The famous Japanese recipe of Dorayakis

The famous Japanese recipe of Dorayakis

Dorayakis, the most popular sweet in Japan

Currently, we can affirm that practically all countries consume Japanese food. Certainly, sushi and ramen are two very popular dishes in Japan and increasingly in other parts of the world. Even so, the most traditional dishes of Japanese culinary culture are still unknown. For this reason, we want to give you the famous Japanese recipe of Dorayakis.

Dorayaki is known worldwide for being Doraemon’s favourite sweet. It was invented in 1914 by the Usagiya pastry shop in Tokyo. Nowadays, the establishment is a place of pilgrimage for many fans of this cake.

The famous Dorayaki recipe

The Dorayaki consists of two circular biscuits filled with anko (candied red bean). Also, you can fill them with chestnut cream, jam, chocolate, fruit, etc. The recipe is very easy and quick to prepare.

Ingredients for the dough

  • 2 eggs
  • 25 g of sugar
  • 80 ml of water
  • 150 g of flavour
  • 60 g of honey
  • 5 g of baking powder

Ingredients for the filling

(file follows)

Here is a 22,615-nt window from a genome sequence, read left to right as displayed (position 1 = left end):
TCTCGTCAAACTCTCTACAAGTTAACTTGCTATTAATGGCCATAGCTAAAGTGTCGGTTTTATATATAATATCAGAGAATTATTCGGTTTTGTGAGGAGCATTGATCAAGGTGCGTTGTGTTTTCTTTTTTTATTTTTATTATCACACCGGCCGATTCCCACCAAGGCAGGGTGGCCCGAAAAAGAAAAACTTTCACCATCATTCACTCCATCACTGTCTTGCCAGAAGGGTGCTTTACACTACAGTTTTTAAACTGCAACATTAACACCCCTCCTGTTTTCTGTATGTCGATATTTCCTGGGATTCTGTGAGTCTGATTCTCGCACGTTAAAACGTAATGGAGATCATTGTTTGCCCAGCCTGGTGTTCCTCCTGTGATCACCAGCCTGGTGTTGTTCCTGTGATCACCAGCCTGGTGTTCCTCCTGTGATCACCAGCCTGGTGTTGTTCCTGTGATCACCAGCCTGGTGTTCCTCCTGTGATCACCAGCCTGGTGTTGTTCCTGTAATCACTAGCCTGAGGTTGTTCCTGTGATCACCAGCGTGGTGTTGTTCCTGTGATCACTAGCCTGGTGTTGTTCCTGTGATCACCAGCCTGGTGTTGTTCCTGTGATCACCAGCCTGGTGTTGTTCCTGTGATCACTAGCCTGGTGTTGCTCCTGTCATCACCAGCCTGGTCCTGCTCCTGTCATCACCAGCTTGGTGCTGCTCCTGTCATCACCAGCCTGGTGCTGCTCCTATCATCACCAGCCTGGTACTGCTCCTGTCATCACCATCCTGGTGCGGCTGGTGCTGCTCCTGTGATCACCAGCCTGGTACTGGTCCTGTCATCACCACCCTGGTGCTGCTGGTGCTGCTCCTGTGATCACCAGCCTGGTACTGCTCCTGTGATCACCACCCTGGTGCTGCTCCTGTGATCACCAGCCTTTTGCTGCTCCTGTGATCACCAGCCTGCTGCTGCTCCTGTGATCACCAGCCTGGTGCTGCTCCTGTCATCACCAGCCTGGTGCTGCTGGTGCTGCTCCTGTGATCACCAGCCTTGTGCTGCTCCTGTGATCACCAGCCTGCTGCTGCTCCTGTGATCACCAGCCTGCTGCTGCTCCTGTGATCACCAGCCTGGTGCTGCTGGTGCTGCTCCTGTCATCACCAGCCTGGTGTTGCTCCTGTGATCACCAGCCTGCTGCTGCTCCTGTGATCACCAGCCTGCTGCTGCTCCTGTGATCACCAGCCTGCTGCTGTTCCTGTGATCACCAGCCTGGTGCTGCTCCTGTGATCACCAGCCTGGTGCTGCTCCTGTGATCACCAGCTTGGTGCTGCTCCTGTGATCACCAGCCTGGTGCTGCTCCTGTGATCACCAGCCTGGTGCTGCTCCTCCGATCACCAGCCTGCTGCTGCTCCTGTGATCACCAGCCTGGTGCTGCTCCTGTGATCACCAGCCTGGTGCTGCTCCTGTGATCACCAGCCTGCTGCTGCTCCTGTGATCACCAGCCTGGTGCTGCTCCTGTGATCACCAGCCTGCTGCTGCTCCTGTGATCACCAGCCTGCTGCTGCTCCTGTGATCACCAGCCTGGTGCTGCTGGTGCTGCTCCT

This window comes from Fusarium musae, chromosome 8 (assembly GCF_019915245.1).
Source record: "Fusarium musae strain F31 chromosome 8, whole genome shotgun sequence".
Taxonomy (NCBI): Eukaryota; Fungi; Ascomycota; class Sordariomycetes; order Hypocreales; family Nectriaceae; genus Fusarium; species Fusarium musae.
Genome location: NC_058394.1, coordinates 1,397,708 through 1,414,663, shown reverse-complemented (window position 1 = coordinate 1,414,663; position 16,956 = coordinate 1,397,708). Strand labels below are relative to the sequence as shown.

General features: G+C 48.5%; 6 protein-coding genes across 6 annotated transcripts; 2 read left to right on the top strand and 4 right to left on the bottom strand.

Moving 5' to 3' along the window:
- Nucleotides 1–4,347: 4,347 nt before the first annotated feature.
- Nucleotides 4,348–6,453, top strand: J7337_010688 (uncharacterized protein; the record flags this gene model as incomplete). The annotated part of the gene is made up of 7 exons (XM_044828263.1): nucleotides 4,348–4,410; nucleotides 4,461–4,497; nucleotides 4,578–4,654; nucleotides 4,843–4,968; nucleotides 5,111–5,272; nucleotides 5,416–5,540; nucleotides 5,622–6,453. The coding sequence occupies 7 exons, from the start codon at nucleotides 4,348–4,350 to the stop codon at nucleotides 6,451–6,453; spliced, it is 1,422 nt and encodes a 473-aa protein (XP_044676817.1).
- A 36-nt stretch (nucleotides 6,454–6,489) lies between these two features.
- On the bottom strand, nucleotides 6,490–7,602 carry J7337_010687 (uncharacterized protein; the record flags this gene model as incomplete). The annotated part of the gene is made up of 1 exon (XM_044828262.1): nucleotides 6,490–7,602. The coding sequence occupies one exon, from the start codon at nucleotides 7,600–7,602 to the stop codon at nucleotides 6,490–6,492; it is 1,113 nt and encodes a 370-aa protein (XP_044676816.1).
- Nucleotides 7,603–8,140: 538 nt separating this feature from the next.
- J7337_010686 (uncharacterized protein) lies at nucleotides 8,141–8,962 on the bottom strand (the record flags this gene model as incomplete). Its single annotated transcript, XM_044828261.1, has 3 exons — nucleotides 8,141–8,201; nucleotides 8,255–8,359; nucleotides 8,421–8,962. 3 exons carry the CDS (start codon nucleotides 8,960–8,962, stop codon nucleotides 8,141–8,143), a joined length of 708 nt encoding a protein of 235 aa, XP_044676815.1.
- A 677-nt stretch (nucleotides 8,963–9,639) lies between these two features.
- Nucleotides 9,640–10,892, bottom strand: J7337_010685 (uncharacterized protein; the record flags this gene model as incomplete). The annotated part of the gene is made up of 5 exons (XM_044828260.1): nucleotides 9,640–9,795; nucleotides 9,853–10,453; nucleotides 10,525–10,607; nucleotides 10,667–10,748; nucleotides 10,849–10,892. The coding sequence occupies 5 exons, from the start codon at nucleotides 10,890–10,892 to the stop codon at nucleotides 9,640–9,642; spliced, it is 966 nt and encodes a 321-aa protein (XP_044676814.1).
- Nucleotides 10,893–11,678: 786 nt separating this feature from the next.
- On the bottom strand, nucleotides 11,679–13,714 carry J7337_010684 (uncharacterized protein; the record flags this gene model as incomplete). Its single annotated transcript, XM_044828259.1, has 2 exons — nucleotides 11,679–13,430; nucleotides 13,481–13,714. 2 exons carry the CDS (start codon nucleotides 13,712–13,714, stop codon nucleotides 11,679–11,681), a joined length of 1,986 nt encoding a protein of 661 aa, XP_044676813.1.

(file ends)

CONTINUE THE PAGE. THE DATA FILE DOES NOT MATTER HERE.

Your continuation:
• 70 g of red beans
  • 5 g of glucose
  • 60 g of sugar
  • Pinch of salt

Procedure for the dough

First of all, you must take a large recipient. Then, you must pour the flour, sugar and eggs, and stir everything very well. When mixed, you have to add the yeast, water and honey.

Secondly, you must beat all the ingredients with a blender until you get a completely homogeneous mixture. The mixture should have a semi-liquid consistency.

After that, you should let the dough cool in the fridge for 20-30 minutes.

Next, heat some oil in a pan over medium heat. Use a ladle to pour some dough into the pan and when bubbles start coming out, turn it over.

Finally, when the biscuits are cooked, you must stack them 2 in 2 and then fill them.

Procedure for the filling

Firstly, you must put the red bean soak for 12 hours. Then, you must put the beans to boil for 30 minutes and strain them.

Next, you must bring the beans back to a boil and incorporate the glucose and sugar. These should be cooked until you get a homogeneous paste.

Finally, you can put the filling between two biscuits and get a perfect Doriyaki!

We hope you will be encouraged to cook the famous Japanese recipe of Dorayakis with your family! Anyway, we recommend you come to Japan and taste the traditional dorayakis.

If you are organizing a trip to Japan, do not forget to apply for Japanese visa. This document will be mandatory for travelling to Japan in 2020.

Recipe: Tatsuta age of chicken

Tatsuta age of chicken

Tatsuta age is a type of agemono frying in which the genus (chicken, fish or seafood) is previously marinated with soy sauce, sake, mirin and other dressings. Then flour with katakuriko and fry in plenty of oil.